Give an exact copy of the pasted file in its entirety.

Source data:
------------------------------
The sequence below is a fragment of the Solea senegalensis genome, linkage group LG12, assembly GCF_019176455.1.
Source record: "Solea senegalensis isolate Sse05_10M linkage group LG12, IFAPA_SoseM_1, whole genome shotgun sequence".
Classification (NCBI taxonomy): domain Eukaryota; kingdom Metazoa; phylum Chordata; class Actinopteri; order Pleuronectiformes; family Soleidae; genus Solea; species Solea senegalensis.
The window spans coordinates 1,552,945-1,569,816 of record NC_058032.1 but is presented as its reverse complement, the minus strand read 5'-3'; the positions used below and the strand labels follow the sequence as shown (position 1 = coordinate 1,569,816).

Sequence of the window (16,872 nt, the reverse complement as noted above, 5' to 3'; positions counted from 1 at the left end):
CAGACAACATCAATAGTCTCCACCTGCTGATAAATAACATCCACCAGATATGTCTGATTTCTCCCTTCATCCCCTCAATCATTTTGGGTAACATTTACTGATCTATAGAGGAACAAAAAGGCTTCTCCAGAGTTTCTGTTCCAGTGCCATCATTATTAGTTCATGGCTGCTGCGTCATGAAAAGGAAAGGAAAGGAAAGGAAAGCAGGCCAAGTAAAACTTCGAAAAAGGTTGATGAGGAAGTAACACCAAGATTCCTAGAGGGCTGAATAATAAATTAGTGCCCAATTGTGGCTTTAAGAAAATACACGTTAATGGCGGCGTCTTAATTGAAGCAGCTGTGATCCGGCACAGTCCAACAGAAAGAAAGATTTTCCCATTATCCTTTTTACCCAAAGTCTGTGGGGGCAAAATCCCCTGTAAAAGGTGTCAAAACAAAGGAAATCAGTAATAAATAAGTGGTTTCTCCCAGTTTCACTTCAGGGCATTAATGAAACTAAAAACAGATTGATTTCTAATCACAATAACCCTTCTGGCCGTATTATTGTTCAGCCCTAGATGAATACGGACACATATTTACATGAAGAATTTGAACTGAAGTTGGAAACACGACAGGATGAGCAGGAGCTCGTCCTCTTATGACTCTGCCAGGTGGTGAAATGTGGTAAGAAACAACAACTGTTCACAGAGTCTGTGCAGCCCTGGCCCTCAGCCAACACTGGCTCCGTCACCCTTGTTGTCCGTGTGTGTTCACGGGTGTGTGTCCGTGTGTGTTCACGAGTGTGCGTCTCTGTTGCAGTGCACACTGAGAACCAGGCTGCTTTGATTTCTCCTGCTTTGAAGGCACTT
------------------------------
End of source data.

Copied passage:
The sequence below is a fragment of the Solea senegalensis genome, linkage group LG12, assembly GCF_019176455.1.
Source record: "Solea senegalensis isolate Sse05_10M linkage group LG12, IFAPA_SoseM_1, whole genome shotgun sequence".
Classification (NCBI taxonomy): domain Eukaryota; kingdom Metazoa; phylum Chordata; class Actinopteri; order Pleuronectiformes; family Soleidae; genus Solea; species Solea senegalensis.
The window spans coordinates 1,552,945-1,569,816 of record NC_058032.1 but is presented as its reverse complement, the minus strand read 5'-3'; the positions used below and the strand labels follow the sequence as shown (position 1 = coordinate 1,569,816).

Sequence of the window (16,872 nt, the reverse complement as noted above, 5' to 3'; positions counted from 1 at the left end):
CAGACAACATCAATAGTCTCCACCTGCTGATAAATAACATCCACCAGATATGTCTGATTTCTCCCTTCATCCCCTCAATCATTTTGGGTAACATTTACTGATCTATAGAGGAACAAAAAGGCTTCTCCAGAGTTTCTGTTCCAGTGCCATCATTATTAGTTCATGGCTGCTGCGTCATGAAAAGGAAAGGAAAGGAAAGGAAAGCAGGCCAAGTAAAACTTCGAAAAAGGTTGATGAGGAAGTAACACCAAGATTCCTAGAGGGCTGAATAATAAATTAGTGCCCAATTGTGGCTTTAAGAAAATACACGTTAATGGCGGCGTCTTAATTGAAGCAGCTGTGATCCGGCACAGTCCAACAGAAAGAAAGATTTTCCCATTATCCTTTTTACCCAAAGTCTGTGGGGGCAAAATCCCCTGTAAAAGGTGTCAAAACAAAGGAAATCAGTAATAAATAAGTGGTTTCTCCCAGTTTCACTTCAGGGCATTAATGAAACTAAAAACAGATTGATTTCTAATCACAATAACCCTTCTGGCCGTATTATTGTTCAGCCCTAGATGAATACGGACACATATTTACATGAAGAATTTGAACTGAAGTTGGAAACACGACAGGATGAGCAGGAGCTCGTCCTCTTATGACTCTGCCAGGTGGTGAAATGTGGTAAGAAACAACAACTGTTCACAGAGTCTGTGCAGCCCTGGCCCTCAGCCAACACTGGCTCCGTCACCCTTGTTGTCCGTGTGTGTTCACGGGTGTGTGTCCGTGTGTGTTCACGAGTGTGCGTCTCTGTTGCAGTGCACACTGAGAACCAGGCTGCTTTGATTTCTCCTGCTTTGAAGGCACTT